More specifically, the lower holder 73 (FIG. 10) of each dispensing unit 72 is in the form of a fork having a substantially U-shaped notch 79 for receiving the container 30. When the container is delivered to the turret 50 by the wheels 45, the lower sleeve 34 of the container is moved into the notch 79 and is embraced by the fork 73. At the time of delivery of the container, the funnel 75 is in a raised position and, as the container moves into the fork 73, the lower end of the collar 35 of the container moves across and rests on the upper side of the funnel (see FIG. 10). The lower side of the fork 73 engages the upper side of the collar 35.
The holding fork 74 is attached to the lower end portion of a vertical sleeve 80 (FIGS. 6 and 10) which, in turn, is telescoped slidably onto a vertical rod 81 whose lower end is fixed to the lower plate 71 of the turret 50. A coil spring 82 is telescoped over the upper end portion of the rod 81 and is compressed between the upper end of the sleeve 80 and a fixed bracket 83 (FIGS. 6 and 11) on the upper end of the rod. Thus, the spring 82 urges the sleeve 80 to slide downwardly on the rod 81. The sleeve 80 is prevented from turning on the rod 81 by pin 84 whose upper end is fixed to the bracket 83 and whose lower end extends slidably through a hole in a second bracket 85 (FIGS. 6 and 12). The bracket 85 is rigid with and projects radially from the upper end of the sleeve 80. As shown in FIGS. 6 and 12, the bracket 85 rigidly supports a square bushing 86 which, in turn, slidably receives a square sleeve 87. The bushing is clamped to the bracket 85 by a block 88 and by screws 89.
The upper holder 74 is clamped rigidly to the lower end of the square sleeve 87 by a block 90 (FIG. 10) and by screws 91. Herein, the upper holder is a substantially U-shaped member whose lower end is formed with a slot 92 and with a pair of spaced fingers 93. When the container 30 is delivered to the turret 50, the flange 33 on the upper sleeve 32 of the container moves into the slot 92 and overlies the fingers 93 while surfaces 94 (FIG. 19) of the upper holder are disposed above the flange. The upper sleeve is received between and is embraced by the fingers.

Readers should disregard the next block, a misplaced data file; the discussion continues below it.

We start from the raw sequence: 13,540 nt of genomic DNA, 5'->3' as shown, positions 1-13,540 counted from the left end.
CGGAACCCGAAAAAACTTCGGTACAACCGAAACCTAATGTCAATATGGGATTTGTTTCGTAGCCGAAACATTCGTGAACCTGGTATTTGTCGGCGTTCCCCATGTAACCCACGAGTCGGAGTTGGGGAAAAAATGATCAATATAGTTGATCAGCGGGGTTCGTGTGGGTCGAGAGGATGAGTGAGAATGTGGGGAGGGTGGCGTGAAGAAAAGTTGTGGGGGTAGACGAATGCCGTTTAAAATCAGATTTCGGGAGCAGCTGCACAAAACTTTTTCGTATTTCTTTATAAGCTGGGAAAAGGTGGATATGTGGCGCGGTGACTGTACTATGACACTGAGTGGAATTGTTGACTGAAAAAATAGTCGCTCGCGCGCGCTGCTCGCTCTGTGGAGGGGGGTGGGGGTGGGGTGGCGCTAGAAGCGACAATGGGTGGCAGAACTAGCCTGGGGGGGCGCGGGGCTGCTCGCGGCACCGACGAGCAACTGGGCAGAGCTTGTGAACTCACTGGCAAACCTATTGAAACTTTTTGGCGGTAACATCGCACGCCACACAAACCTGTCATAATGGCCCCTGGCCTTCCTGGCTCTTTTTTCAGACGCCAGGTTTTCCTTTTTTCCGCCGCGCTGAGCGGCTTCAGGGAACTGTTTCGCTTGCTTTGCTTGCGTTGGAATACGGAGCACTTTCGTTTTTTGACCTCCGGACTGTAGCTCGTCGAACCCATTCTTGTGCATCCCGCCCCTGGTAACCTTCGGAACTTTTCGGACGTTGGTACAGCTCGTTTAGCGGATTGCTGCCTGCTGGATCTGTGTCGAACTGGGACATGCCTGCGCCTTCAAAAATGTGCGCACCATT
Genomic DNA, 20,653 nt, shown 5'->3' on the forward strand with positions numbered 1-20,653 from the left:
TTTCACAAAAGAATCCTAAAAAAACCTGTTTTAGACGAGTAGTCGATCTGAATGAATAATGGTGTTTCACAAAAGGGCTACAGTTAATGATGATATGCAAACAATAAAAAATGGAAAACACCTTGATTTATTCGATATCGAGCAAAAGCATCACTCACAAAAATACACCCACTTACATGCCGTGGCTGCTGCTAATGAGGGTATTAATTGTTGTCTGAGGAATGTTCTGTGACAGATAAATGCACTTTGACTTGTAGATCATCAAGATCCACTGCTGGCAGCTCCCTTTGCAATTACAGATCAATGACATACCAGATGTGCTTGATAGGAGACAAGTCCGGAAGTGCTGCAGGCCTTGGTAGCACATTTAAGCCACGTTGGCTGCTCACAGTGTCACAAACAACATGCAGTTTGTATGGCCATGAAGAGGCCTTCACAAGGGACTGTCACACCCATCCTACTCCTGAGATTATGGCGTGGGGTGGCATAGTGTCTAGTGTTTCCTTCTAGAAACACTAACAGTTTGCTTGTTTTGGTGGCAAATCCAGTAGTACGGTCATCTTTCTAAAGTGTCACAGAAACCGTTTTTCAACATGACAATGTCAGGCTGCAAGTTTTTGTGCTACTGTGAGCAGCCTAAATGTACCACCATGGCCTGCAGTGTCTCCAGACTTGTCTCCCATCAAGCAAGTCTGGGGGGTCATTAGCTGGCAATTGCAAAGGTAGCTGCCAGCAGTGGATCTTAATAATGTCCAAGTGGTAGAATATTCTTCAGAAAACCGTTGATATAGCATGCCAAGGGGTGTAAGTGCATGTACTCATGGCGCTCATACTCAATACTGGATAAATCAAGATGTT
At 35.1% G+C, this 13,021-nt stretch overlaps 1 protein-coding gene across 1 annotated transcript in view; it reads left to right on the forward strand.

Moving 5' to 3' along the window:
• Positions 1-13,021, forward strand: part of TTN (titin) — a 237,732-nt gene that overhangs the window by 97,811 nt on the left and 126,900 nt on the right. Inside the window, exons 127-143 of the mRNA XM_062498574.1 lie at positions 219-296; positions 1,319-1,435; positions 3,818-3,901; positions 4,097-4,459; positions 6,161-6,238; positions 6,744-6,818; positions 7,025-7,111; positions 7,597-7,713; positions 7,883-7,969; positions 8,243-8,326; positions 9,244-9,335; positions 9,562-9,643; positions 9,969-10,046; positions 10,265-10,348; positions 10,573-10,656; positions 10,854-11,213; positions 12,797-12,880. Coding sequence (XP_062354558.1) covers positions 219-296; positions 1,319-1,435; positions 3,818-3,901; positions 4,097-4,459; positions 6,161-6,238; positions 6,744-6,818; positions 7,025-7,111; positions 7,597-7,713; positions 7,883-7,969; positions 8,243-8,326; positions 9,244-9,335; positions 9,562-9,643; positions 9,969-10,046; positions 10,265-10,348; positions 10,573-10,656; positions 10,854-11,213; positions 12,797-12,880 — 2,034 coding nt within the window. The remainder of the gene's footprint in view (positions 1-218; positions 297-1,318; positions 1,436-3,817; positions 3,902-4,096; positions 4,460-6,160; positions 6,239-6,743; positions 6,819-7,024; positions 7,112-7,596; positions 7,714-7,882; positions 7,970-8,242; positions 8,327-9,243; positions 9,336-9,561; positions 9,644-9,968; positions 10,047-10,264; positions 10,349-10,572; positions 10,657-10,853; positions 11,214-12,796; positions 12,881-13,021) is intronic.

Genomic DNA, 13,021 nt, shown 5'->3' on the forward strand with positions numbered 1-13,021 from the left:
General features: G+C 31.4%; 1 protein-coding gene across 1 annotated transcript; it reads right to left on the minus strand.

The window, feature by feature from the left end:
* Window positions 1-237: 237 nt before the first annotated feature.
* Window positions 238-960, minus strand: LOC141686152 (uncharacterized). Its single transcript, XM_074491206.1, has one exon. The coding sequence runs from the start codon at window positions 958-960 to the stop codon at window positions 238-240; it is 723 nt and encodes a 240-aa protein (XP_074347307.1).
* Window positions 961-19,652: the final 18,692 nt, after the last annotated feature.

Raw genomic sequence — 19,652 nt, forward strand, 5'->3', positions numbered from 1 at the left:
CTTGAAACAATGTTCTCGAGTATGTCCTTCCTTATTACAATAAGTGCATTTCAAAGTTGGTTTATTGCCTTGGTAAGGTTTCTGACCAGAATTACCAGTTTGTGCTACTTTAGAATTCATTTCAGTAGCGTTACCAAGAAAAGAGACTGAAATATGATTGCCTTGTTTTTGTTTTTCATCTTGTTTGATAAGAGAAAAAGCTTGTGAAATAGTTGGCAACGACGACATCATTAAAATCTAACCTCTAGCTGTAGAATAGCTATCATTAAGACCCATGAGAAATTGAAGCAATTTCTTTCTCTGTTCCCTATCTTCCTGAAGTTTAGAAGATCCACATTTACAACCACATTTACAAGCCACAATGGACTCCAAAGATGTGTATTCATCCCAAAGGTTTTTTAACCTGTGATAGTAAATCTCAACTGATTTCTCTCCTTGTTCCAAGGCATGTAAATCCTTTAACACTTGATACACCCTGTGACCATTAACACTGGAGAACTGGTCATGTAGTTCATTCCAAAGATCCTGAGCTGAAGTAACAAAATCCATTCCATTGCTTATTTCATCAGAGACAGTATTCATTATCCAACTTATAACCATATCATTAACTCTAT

With the foregoing arrangement, the container 30 may be moved into the holders 73 and 74 by the wheels 45. The holders coact with the funnel 75 to support the container vertically and, in addition, the circumferential embracement of the container by the holders captivates the container for rotary movement with the turret 50. A fixed rail 95 (FIGS. 2 and 6) extends around the outer side of the turret and slidably engages the outer sides of the containers to prevent the containers from falling radially out of the holders.
The funnel 75 of each dispensing unit 72 is located immediately below the container 30 and is formed with a radially extending tongue 96 (FIG. 10). The latter fits into a clevis 97 which projects radially from the sleeve 80. A vertical pin 98 extends releasably through the lower holding fork 73, the clevis 97 and the tongue 96 to hold the tongue in the clevis while permitting the funnel 75 to be removed from the clevis for purposes of cleaning the funnel. The upper end portion of the funnel is circular in cross-section and engages an arcuate surface on the clevis to prevent the funnel from turning relative to the clevis. The lower end portion of the funnel is defined by a reduced diameter spout 99.